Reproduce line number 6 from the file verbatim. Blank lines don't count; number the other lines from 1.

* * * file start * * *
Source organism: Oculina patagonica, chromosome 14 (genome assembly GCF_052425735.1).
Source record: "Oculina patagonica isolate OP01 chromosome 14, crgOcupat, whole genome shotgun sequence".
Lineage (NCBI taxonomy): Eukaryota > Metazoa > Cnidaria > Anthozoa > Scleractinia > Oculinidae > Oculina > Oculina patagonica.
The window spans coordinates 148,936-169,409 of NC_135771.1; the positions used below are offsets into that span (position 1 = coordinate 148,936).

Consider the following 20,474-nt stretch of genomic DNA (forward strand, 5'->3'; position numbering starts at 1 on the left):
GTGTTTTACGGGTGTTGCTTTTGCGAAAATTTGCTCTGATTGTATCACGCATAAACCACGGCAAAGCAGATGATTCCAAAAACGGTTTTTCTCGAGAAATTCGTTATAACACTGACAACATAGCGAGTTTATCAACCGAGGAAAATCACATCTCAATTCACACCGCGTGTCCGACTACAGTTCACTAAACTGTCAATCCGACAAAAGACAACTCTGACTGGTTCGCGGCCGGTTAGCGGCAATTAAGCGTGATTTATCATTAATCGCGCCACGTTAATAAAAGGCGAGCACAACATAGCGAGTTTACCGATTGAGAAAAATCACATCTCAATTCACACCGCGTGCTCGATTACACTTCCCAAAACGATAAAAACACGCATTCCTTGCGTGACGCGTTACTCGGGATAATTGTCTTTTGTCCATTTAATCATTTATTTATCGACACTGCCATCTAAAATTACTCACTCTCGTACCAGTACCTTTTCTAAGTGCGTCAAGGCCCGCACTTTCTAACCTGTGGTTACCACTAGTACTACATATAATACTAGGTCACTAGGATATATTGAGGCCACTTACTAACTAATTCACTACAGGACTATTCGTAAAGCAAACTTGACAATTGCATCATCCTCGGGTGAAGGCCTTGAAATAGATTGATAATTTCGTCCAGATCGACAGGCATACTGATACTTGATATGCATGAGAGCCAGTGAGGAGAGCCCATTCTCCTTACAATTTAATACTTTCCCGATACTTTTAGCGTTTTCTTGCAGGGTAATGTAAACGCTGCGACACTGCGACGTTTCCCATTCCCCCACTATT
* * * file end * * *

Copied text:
GTGTTTTACGGGTGTTGCTTTTGCGAAAATTTGCTCTGATTGTATCACGCATAAACCACGGCAAAGCAGATGATTCCAAAAACGGTTTTTCTCGAGAAATTCGTTATAACACTGACAACATAGCGAGTTTATCAACCGAGGAAAATCACATCTCAATTCACACCGCGTGTCCGACTACAGTTCACTAAACTGTCAATCCGACAAAAGACAACTCTGACTGGTTCGCGGCCGGTTAGCGGCAATTAAGCGTGATTTATCATTAATCGCGCCACGTTAATAAAAGGCGAGCACAACATAGCGAGTTTACCGATTGAGAAAAATCACATCTCAATTCACACCGCGTGCTCGATTACACTTCCCAAAACGATAAAAACACGCATTCCTTGCGTGACGCGTTACTCGGGATAATTGTCTTTTGTCCATTTAATCATTTATTTATCGACACTGCCATCTAAAATTACTCACTCTCGTACCAGTACCTTTTCTAAGTGCGTCAAGGCCCGCACTTTCTAACCTGTGGTTACCACTAGTACTACATATAATACTAGGTCACTAGGATATATTGAGGCCACTTACTAACTAATTCACTACAGGACTATTCGTAAAGCAAACTTGACAATTGCATCATCCTCGGGTGAAGGCCTTGAAATAGATTGATAATTTCGTCCAGATCGACAGGCATACTGATACTTGATATGCATGAGAGCCAGTGAGGAGAGCCCATTCTCCTTACAATTTAATACTTTCCCGATACTTTTAGCGTTTTCTTGCAGGGTAATGTAAACGCTGCGACACTGCGACGTTTCCCATTCCCCCACTATT